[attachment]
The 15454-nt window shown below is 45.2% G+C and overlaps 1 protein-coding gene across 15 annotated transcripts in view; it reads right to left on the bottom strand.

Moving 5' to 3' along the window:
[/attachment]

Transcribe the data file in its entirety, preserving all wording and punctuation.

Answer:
The 15454-nt window shown below is 45.2% G+C and overlaps 1 protein-coding gene across 15 annotated transcripts in view; it reads right to left on the bottom strand.

Moving 5' to 3' along the window: